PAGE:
Integrated Plastic-Metal Hybrid Structures With Stamax FR Long Glass-Fiber PP Material For The Battery Tray To Optimize Thermal Transfer,

Sabic’s plastic-intensive EV battery pack concept addresses critical industry needs for flexible design, enhanced performance, greater safety, and improved economics. As automakers accelerate their shift to an all-electric future, Sabic continues to develop thermoplastic-based solutions and harness its expertise to help industry optimize the performance of electric vehicles (EVs). Most notably, the company’s automotive business has developed a plastic-intensive EV battery pack concept using a systems-engineering approach. The concept underscores the value of lightweight plastics to address critical industry needs for flexible design, enhanced performance, greater safety, and improved economics.

Compared with conventional battery pack designs using traditional materials such as aluminum and other metals, lightweight thermoplastics potentially can realize 30 to 50% weight savings per component, improve energy density, simplify the assembly process, reduce costs, and improve thermal control and safety. “Our work on vehicle electrification technologies extends beyond simply pairing materials to individual components within existing designs,” said Abdullah Al-Otaibi, General Manager, ETP & Market Solutions, Sabic. “Our teams of experts take the complete EV battery system and vehicle structure into account so we can properly assist and enable our automotive customers to achieve their most critical vehicle development objectives.”

EV battery pack concept leverages properties and strength of thermoplastics

The Sabic-developed battery pack concept leverages the properties and strength of thermoplastics to improve performance, reduce cost and weight, and support mass production. Highlights include:

  • Integration of individual batteries into pouch cells placed within a thin-walled housing molded with a 30% glass-fiber-filled, flame-retardant (FR) polypropylene (PP) compound.
  • Geometric features, such as a double-wall construction, a novel rib pattern, and creative functional integration, all enabled by Sabic thermoplastics to reduce weight and meet structural requirements.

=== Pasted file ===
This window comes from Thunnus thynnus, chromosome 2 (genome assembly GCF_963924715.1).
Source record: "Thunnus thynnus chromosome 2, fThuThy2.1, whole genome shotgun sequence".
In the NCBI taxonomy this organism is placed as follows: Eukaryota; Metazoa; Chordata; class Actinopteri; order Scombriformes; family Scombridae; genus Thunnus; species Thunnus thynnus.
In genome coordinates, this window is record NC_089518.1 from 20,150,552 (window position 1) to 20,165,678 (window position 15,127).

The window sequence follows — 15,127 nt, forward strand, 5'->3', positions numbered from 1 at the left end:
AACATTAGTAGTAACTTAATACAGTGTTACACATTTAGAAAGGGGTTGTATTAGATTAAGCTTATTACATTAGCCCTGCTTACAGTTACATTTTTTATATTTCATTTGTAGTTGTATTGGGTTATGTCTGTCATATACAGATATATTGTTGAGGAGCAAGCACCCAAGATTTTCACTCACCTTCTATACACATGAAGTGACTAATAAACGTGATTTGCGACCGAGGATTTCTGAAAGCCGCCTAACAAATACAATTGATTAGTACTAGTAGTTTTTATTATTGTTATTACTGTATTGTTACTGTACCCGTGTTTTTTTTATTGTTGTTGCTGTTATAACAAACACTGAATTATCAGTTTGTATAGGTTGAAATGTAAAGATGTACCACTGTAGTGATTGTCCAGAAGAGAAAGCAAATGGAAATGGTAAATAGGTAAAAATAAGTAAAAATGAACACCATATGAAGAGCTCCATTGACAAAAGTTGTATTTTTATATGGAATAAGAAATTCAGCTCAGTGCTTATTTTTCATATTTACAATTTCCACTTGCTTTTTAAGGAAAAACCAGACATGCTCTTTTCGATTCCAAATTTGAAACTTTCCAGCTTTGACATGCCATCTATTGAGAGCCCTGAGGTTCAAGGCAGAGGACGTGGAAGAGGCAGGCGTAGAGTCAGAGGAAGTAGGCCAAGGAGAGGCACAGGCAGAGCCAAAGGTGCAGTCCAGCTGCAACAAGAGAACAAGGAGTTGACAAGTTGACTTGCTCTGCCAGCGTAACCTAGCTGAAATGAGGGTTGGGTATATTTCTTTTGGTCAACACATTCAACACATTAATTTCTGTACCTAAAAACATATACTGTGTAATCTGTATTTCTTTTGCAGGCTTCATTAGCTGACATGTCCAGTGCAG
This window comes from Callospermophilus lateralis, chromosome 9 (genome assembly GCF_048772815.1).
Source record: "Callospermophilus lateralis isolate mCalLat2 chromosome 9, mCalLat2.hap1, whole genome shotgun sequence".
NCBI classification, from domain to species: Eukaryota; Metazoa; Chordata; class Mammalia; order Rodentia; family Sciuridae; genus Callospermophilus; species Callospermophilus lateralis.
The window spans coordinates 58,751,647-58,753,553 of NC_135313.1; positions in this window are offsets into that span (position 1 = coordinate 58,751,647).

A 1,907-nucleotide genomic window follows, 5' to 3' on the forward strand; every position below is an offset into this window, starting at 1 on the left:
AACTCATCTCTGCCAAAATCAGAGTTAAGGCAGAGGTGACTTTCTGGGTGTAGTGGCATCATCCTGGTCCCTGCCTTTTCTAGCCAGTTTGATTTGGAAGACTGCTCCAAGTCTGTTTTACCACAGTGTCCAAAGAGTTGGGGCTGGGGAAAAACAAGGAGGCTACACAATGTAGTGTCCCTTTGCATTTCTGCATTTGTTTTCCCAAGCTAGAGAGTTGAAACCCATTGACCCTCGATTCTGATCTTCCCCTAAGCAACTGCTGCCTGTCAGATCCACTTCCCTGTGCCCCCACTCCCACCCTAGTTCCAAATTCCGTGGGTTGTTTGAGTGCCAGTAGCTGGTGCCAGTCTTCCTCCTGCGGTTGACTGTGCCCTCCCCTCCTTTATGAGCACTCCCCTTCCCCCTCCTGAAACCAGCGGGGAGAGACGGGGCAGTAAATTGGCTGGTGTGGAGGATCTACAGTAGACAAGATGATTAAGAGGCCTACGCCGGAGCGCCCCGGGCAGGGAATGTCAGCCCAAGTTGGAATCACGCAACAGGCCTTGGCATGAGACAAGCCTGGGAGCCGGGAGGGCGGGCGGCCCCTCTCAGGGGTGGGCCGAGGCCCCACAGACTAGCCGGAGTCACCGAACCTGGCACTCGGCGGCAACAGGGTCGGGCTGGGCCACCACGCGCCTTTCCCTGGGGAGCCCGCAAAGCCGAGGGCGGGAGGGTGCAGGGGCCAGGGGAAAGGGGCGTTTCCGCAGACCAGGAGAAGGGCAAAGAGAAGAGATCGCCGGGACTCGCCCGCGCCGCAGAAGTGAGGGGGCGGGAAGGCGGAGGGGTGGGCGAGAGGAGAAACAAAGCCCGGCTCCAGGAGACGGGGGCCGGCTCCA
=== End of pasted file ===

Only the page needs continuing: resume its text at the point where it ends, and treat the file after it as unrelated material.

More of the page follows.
• Creative use of the anisotropic thermal conductivity of plastics to optimize thermal management performance.
  • Integrated Plastic-Metal Hybrid Structures With Stamax FR Long-Glass-Fiber PP Material For The Battery Tray To Optimize Thermal Transfer, meet drop test requirements, and absorb the significant impact energy that side frame members can experience.
  • A battery pack enclosure or cover molded with Stamax FR resin. Use of this material meets the UL94 V-0 flammability rating and allows the cover to be metallized for electromagnetic interference (EMI) and radio frequency interference (RFI) shielding.
  • Parts reduction and assembly efficiency, resulting in cost savings, enabled through the inherent design freedom of thermoplastics.

Advancing a collaborative approach across the value chain

Sabic’s focus is to continue growing its expertise and offering to support innovation in EV batteries and additional EV applications. The company has assembled a technology team of chief engineers, research fellows, and senior scientists. Their role is to provide world-class collaborative engagement with customers, development partners, and others across the value chain, from OEMs and tiers to tooling suppliers and testing agencies.

“We are talking about a seismic shift in the automotive ecosystem,” said Al-Otaibi. “The industry can only build and improve upon today’s EV technologies if the entire supply chain is working together. This has long been Sabic’s way of thinking and style of operating. We will continue to pursue collaborative opportunities and partnerships that encourage innovation to thrive.”

Through ongoing work with the industry, Sabic expects several large battery enclosures, molded with its thermoplastics, to be used in production EVs as early as 2024. One plug-in hybrid electric vehicle (PHEV) model in China is already using the Sabic PP compound instead of aluminum for its battery pack cover, providing weight savings, expanded design freedom, warpage control, and other benefits. Other EVs in production today around world are using several Sabic materials for components such as cell carriers and housings, battery modules, and battery enclosures. In addition to developing new materials to meet EV requirements, Sabic is working to enable technologies for large part manufacturing, joining and assembly, crashworthiness, battery thermal management, flame retardancy, electrical properties, and performance testing.

This news was originally published at Plastic Today.